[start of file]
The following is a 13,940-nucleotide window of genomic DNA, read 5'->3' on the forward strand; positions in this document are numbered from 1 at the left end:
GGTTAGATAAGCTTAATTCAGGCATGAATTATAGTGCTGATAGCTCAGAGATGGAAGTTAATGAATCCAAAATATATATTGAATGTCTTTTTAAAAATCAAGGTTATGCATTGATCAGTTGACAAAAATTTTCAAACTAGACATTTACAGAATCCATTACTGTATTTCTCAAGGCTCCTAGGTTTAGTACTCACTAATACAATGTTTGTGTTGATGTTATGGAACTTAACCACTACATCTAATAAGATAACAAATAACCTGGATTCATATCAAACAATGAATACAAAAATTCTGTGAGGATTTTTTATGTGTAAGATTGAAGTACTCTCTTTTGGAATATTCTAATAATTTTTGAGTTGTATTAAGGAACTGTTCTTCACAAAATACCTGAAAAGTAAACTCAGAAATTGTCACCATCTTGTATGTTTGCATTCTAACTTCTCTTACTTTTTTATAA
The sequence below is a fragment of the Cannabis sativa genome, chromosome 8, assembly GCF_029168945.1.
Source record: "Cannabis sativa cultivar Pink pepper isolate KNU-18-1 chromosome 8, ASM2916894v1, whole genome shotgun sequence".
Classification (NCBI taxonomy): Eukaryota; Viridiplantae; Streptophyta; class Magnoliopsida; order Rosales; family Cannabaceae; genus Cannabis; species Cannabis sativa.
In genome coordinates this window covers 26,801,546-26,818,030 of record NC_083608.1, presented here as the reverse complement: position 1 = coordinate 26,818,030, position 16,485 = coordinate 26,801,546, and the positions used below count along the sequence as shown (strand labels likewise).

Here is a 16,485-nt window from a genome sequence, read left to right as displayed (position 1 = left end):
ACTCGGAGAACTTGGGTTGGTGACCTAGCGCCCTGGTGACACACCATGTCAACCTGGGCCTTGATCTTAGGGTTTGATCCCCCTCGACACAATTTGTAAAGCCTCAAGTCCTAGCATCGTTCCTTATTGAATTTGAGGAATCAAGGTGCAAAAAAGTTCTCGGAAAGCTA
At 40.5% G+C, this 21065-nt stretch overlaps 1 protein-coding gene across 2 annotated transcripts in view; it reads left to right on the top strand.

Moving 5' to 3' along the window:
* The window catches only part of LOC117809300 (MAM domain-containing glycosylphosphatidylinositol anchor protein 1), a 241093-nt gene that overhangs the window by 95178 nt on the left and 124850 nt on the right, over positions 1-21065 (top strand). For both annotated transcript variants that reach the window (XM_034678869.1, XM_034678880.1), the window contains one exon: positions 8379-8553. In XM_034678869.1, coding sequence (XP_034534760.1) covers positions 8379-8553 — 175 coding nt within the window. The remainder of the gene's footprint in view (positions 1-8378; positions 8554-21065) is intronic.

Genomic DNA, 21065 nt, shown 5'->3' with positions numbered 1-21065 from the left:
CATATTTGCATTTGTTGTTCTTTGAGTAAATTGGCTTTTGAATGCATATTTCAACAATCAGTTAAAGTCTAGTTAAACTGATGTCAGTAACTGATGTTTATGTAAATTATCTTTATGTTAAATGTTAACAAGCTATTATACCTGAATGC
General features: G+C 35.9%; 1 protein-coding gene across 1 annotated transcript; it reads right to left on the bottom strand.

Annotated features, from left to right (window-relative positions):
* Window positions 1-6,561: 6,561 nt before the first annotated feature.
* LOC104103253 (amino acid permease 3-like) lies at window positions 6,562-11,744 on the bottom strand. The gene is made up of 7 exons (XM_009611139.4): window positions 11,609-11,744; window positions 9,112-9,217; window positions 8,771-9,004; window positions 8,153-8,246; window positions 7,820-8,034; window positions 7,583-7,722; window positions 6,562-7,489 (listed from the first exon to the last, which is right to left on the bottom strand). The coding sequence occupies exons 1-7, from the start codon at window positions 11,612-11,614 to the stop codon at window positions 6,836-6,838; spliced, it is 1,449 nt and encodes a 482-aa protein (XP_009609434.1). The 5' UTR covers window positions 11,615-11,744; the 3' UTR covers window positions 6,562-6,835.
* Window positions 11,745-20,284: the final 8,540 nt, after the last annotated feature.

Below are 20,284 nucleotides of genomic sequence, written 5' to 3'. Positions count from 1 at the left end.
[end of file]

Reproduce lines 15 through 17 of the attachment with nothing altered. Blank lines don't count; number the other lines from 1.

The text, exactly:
Annotated features, from left to right (window-relative positions):
* Window positions 1-6,561: 6,561 nt before the first annotated feature.
* LOC104103253 (amino acid permease 3-like) lies at window positions 6,562-11,744 on the bottom strand. The gene is made up of 7 exons (XM_009611139.4): window positions 11,609-11,744; window positions 9,112-9,217; window positions 8,771-9,004; window positions 8,153-8,246; window positions 7,820-8,034; window positions 7,583-7,722; window positions 6,562-7,489 (listed from the first exon to the last, which is right to left on the bottom strand). The coding sequence occupies exons 1-7, from the start codon at window positions 11,612-11,614 to the stop codon at window positions 6,836-6,838; spliced, it is 1,449 nt and encodes a 482-aa protein (XP_009609434.1). The 5' UTR covers window positions 11,615-11,744; the 3' UTR covers window positions 6,562-6,835.